The Ellenberger Appeal – Legal Principles in Play

Posted: December 5, 2016 in Uncategorized

ellenberger-photo

An unusual ending occurred between Jake Ellenberger and Jorge Masvidal during the UFC’s TUF 24 finale card which took place in Las Vegas on December 3, 2016.

Ellenberger slipped and his left foot wedged between the mat and the bottom fence..  Masvidal proceeded to (legally) reign down strikes until referee Herb Dean called timeout.  He inquired if this could be considered an equipment failure, and when told the answer was no called a TKO ending to the bout on the basis that Ellenberger was not intelligently defending himself.

As reported by MMAMania Ellenberger promptly noted he will be appealing hoping to overturn the TKO stoppage to a no contest.

While it is extremely rare for an in-bout result to be overturned after the fact (with the exception of when positive PED results come into play) as was demonstrated by the recent Tonya Evenger saga, there are circumstances where a change of decision is appropriate.

So what standards will Ellenberger have to meet?

Having taken place in Las Vegas, the Nevada Athletic Commission rules will be in play.  Nevada’s regulations have an extremely limited set of circumstances that can apply.  NAC 467.770 governs changing a bout result and reads as follows:

Except as otherwise provided in subsection 6 of NAC 467.850, the Commission will not change a decision rendered at the end of any contest or exhibition unless:

     1.  The Commission determines that there was collusion affecting the result of the contest or exhibition;

     2.  The compilation of the scorecards of the judges discloses an error which shows that the decision was given to the wrong unarmed combatant; or

     3.  As the result of an error in interpreting a provision of this chapter, the referee has rendered an incorrect decision.

Rules 1 and 2 are non-starters and clearly don’t come into play.  Ellenberger’s only hope will rest on rule 3 and he will have to argue that the referee rendered “an incorrect decision” through “an error in interpreting a provision” of the NAC’s MMA rules.

The bout ended by TKO.

NAC 467.7968 specifically allows a bout to end by “Technical knockout by the referee stopping the contest“.  The rules provided only the following circumstances of when a TKO occur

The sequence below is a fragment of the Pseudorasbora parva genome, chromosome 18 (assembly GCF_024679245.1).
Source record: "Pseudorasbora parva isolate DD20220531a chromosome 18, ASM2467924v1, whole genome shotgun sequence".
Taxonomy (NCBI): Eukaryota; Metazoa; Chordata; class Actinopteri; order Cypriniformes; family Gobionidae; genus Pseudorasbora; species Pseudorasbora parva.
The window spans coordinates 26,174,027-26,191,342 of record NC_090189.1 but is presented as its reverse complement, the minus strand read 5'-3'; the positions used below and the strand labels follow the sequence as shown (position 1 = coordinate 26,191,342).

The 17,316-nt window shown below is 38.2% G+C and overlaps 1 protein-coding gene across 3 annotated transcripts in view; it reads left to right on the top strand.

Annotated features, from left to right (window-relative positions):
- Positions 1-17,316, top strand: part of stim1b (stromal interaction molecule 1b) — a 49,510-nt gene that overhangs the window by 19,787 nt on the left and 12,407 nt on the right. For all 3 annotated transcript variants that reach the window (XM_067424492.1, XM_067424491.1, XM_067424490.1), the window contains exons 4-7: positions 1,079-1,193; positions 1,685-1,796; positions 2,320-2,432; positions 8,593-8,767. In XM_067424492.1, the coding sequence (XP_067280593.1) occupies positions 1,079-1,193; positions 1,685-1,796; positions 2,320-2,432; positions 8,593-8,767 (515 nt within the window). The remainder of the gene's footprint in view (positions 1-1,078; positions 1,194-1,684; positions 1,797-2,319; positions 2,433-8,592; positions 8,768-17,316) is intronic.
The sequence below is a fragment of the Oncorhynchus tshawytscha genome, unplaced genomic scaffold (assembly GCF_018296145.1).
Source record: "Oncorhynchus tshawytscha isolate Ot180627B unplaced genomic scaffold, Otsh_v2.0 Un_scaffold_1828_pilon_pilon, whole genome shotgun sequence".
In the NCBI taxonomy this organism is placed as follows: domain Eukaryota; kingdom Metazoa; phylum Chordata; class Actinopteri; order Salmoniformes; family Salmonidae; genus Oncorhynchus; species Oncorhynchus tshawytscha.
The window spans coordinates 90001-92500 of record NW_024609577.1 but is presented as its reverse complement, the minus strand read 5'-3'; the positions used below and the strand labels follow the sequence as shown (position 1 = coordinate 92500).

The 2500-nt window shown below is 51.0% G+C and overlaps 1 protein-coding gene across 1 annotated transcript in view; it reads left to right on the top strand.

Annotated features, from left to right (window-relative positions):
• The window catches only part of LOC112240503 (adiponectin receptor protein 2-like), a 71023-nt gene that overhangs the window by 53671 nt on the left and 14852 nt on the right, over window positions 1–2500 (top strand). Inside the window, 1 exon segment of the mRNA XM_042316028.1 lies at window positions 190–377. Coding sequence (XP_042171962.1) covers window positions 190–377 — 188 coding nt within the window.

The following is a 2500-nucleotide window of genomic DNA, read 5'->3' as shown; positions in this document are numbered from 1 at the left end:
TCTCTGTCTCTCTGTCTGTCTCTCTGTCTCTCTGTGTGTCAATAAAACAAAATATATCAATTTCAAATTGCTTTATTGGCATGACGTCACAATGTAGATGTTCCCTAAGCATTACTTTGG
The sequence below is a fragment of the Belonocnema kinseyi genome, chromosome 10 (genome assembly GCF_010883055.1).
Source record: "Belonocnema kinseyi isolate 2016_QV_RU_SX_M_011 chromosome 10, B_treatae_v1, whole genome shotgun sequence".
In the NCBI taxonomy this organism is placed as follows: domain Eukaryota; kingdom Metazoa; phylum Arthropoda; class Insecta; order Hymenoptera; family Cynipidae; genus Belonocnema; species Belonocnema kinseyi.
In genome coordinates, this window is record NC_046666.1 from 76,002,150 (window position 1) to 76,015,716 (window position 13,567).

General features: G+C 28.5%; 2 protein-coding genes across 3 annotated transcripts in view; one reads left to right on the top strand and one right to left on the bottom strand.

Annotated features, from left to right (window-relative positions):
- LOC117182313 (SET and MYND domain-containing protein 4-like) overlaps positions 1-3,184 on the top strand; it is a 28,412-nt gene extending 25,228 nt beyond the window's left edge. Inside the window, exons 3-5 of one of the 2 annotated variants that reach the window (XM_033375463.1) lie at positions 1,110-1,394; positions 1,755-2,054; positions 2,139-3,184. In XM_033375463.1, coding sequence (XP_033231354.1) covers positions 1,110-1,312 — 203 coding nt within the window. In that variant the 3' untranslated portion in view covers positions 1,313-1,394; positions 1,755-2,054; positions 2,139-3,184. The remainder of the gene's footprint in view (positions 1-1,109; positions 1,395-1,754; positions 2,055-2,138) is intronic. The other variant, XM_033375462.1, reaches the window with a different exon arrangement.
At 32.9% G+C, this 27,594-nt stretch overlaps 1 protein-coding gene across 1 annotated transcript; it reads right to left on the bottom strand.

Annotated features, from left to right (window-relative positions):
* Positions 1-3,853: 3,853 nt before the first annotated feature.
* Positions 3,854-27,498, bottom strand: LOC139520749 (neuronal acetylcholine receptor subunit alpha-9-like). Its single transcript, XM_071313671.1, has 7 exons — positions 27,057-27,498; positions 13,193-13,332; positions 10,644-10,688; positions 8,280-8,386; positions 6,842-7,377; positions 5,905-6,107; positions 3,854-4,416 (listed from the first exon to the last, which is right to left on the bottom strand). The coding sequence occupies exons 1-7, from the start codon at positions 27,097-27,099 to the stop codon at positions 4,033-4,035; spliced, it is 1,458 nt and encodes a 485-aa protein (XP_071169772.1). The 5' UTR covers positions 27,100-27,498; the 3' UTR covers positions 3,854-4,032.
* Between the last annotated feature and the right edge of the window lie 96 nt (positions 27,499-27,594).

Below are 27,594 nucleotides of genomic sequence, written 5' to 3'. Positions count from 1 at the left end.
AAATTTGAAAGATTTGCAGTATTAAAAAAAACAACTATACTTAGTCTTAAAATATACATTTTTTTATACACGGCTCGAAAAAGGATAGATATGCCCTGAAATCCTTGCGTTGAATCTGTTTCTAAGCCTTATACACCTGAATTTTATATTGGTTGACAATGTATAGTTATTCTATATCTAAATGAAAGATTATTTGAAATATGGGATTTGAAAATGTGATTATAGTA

.  If a contest or exhibition is terminated because an unarmed combatant is:

     (a) Unable to continue;

     (b) Not honestly competing;

     (c) Injured; or

     (d) Disqualified,

it may be adjudged a technical knockout to the credit of the winner.

However, the regulations go on to note that “The provisions of this section do not apply to a contest or exhibition of mixed martial arts.”.  In other words, an MMA bout can be stopped by TKO but there is silence on when an MMA TKO stoppage takes place.

Ellenberger’s strongest argument could be that without a clear definition of when a TKO ending occurs in MMA such a result should not extend to this unique set of circumstances.  If this fails he can try to point to potential defects in the cage design.

The regulations require that

  • the floor of the fenced area must be padded with ensolite or another similar closed-cell foam, with at least a 1-inch layer of foam padding, with a top covering of canvas, duck or similar material tightly stretched and laced to the platform of the fenced area. Material that tends to gather in lumps or ridges must not be used.
  • There must not be any obstruction on any part of the fence surrounding the area in which the unarmed combatants are to be competing.
  • Fence posts must be made of metal, not more than 6 inches in diameter, extending from the floor of the building to between 5 and 7 feet above the floor of the fenced area, and must be properly padded in a manner approved by the Commission

If Ellenberger can find a flaw with the cage design such that it violates the above requirements, and then persuade the NAC that failing to take the faulty design into account insofar as it may have contributed the final sequence of events he may have a chance of success.  Barring that, and barring the NAC taking a restrictive approach on when TKO’s can occur in MMA, Ellenberger, like so many before him on the losing side of controversial endings, will likely be stuck with the in cage result.

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Comments
  1. […] Ellenberger appealed raising several compelling points including questioning the propriety of the referee retroactively calling the bout a TKO stoppage after initially calling a timeout. […]

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